Image caption Temple's glitchy, raw footage captures the band at work and play

So is this an exercise in nostalgia?

Quite the opposite: I think it's about the future, not the past. Punk is in some ways a challenge still to be met. I think the energy of Punk is really needed now, though it'll have to raise its head in other ways.

I don't think it can come now in rock and roll form - society has changed and young people experience so much online. I think, like most change, that's partly good and partly bad. The negative is that kids seem almost to have forgotten how to get together and do something of their own but they're still working with others.

There are new bands making great music but things are compartmentalised into niches because of the internet. From about 1976 the whole of Britain - and not just Britain - knew about Punk, whether they loved it or were appalled. It wasn't something for the cognoscenti.

There hasn't been a phenomenon like it since and looking back at this material I realised I was lucky to capture one of the key bands as it got going. It was three months before the Clash's first album. The basis of any real band is the personalities more than technical talent: The Clash had personalities which were conflicted and sympathetic at the same time.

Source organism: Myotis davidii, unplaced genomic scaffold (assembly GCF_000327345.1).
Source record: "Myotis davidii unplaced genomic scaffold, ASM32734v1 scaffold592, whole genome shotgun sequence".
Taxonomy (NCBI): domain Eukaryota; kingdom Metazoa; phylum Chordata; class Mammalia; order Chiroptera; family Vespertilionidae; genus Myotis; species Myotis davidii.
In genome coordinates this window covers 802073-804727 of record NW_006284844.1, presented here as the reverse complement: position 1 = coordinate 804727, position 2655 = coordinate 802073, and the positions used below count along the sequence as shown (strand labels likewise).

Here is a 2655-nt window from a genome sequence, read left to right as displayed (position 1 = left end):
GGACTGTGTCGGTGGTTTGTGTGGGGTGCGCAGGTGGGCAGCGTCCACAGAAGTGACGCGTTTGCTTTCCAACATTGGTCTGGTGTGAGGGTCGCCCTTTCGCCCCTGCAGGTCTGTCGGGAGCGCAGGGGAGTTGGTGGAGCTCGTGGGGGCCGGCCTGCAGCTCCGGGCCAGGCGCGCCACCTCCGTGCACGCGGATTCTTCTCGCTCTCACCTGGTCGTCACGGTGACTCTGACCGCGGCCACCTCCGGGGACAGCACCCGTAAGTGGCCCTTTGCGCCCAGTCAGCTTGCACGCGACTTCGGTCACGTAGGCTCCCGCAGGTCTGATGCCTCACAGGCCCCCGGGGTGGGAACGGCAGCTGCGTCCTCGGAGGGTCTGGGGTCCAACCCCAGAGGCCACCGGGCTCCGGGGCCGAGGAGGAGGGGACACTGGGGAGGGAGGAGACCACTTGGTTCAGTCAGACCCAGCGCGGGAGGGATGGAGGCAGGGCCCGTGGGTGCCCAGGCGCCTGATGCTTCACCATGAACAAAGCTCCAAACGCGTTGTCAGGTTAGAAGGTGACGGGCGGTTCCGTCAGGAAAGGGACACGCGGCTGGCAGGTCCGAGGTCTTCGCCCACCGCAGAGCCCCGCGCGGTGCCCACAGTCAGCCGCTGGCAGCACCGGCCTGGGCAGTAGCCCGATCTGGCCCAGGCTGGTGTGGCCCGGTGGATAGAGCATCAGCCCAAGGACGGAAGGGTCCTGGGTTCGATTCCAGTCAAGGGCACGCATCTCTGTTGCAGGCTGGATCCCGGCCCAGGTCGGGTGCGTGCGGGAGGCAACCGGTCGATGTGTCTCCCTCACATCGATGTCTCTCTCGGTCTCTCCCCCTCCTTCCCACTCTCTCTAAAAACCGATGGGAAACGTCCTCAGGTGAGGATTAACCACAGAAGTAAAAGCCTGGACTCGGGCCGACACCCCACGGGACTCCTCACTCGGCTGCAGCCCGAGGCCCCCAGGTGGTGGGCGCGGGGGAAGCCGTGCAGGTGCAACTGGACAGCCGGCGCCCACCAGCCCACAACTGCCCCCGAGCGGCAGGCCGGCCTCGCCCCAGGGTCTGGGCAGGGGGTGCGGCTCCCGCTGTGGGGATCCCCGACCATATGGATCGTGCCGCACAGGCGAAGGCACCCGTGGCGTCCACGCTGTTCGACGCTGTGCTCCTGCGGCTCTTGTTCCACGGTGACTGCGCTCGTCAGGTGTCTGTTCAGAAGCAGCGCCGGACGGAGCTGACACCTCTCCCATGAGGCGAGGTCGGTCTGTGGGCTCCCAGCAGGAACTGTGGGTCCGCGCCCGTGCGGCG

The band were in their mid-20s when you filmed. What will people of that age now get out of the film?

Punk was about originality and young people not parroting what was fed to them. So it would be ironic if people saw this and just wanted to copy Joe and Mick and Paul. But I see this as a challenge for kids: I want them to see it isn't impossible to get up and say something original to you.

The film makes it clear you see parallels between Britain then and now.

The fear of cuts and the fragility of the financial system isn't that different. There are fears of immigration. Some people feel marginalised in the same way. So maybe there will be a huge outburst of energy, the way Punk was. But I think an unexpected explosion is likely to come through the internet, not through rock and roll chords on a guitar. We've done that.

The Clash: New Year's Day 1977 will be screened on BBC Four on 1 January, 2015.